This prestigious university has been educating Germans for nearly 150 years.
Neoclassical inspiration is highly apparent among the more modern features on the grand façade of the Romea theater in Murcia, Spain. Located in the Plaza de Julian Romea in the historic center of the city it is the main theater of the town and one of the most important cultural references in the country.
The current location of the theater was formerly the property of the Dominicans who owned the Convent of Santo Domingo on the site. During the nineteenth century the land was expropriated by the State and redistributed for alternative uses. The process of the confiscation of the lands began in 1842 and ended in 1862 with the construction and inauguration of the theater.
The grand structure was designed by Diego Manuel Molina and initially received the name of Teatro de los Infantes until the Revolution of 1868, when it was changed to Teatro de la Soberania Popular. Molina styled the building in neoclassical fashion with modernist details. Upon the upper façade rest the busts of the three great musicians Beethoven, Mozart and Listz to remind people that they are entering a place of culture.
Shortly after opening, the theater suffered a terrible fire. The performance on February 7, 1877 had a display of fireworks to end the night. In the morning the theater was completely charred likely due to a smoldering remnant of a firework from the previous night. The theater was totally reconstructed and renovations were overseen by the architect Justo Millán.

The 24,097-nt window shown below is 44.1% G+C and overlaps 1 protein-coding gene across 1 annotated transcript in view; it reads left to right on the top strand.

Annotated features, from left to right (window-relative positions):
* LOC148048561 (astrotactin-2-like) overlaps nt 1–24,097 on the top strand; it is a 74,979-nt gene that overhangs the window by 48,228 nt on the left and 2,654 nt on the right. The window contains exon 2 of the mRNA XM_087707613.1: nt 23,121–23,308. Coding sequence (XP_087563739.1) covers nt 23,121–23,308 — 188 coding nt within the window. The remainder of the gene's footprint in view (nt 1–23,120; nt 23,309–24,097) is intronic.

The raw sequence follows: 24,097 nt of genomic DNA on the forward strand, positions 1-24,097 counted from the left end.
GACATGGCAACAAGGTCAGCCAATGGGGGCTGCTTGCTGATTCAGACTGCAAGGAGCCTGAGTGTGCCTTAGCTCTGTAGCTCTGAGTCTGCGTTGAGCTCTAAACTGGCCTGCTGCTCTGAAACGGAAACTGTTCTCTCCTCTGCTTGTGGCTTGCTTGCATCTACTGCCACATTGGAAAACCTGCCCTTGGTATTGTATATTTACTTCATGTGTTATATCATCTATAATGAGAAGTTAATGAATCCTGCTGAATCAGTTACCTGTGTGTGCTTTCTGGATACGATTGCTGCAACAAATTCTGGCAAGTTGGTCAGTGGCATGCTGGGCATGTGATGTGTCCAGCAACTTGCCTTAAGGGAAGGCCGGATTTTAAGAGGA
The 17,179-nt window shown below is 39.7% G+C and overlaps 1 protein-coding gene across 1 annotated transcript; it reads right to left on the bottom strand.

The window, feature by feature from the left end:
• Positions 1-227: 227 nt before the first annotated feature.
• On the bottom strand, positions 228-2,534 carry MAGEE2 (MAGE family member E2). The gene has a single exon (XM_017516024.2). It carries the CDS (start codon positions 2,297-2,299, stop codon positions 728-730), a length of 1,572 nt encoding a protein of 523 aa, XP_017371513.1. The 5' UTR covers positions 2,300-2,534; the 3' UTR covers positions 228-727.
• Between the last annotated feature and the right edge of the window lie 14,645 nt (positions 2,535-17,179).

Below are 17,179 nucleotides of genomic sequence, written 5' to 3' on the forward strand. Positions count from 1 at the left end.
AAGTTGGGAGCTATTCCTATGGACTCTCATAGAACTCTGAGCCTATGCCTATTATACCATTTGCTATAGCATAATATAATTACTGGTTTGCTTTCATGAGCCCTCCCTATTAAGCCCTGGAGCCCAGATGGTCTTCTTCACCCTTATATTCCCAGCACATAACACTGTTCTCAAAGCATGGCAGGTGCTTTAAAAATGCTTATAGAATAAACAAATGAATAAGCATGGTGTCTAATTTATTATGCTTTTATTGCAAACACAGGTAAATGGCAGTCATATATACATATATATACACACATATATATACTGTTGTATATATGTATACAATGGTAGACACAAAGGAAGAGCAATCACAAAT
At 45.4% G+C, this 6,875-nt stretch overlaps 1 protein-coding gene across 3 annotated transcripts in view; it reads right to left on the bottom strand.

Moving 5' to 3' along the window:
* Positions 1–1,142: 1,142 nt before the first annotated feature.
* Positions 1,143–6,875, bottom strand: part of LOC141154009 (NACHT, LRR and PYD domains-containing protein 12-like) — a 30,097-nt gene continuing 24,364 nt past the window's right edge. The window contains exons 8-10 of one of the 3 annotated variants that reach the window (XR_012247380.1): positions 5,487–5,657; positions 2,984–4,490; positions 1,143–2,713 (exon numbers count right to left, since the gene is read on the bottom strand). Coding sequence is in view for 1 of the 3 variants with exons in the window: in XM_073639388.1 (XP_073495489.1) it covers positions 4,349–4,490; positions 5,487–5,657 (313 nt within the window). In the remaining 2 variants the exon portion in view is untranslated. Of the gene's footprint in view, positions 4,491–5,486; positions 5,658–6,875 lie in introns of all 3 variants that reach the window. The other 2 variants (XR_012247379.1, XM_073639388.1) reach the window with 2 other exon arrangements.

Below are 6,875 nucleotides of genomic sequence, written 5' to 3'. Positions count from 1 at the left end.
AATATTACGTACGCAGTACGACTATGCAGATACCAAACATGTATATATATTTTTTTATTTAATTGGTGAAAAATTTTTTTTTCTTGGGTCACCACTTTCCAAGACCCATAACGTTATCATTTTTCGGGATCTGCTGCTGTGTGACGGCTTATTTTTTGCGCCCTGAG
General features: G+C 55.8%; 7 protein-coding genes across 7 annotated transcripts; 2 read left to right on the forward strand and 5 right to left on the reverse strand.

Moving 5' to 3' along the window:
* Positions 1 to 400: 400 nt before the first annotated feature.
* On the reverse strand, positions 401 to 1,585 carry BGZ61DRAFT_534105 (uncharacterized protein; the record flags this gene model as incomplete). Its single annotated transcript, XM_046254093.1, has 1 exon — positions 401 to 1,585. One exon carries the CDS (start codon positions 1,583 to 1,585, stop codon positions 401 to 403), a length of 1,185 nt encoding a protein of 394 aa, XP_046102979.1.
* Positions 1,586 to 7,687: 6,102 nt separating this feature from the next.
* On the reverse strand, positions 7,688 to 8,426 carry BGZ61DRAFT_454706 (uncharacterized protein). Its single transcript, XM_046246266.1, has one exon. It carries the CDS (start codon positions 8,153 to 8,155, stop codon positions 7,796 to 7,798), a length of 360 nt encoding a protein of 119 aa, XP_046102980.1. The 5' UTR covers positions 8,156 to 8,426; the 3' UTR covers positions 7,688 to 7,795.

Unfortunately, the theater would set ablaze once more in 1899 during their performance “Jugar con Fuego” – translated “Playing with Fire”. Audience members were struck with confusion when a burst of blinding light shot out during the performance. People were unsure if it was a part of the performance until the curtain shot up in flames causing a roar of panic as people ran to the doors. Two people ultimately lost their lives due to the tragic event.
Important moments in the history of the theater included various premieres of works by Jacinto Benavente – a famed Spanish dramatist who was awarded the Nobel Prize for literature in 1922 – or the performance in 1933 of the university theater La Barraca, directed by Spanish poet and playwright Federico Garcia Lorca. Today, the theater’s cultural program is very broad and inclusive of diverse theater including the arts of dance, music, concerts, flamenco, zarzuela to name a few.
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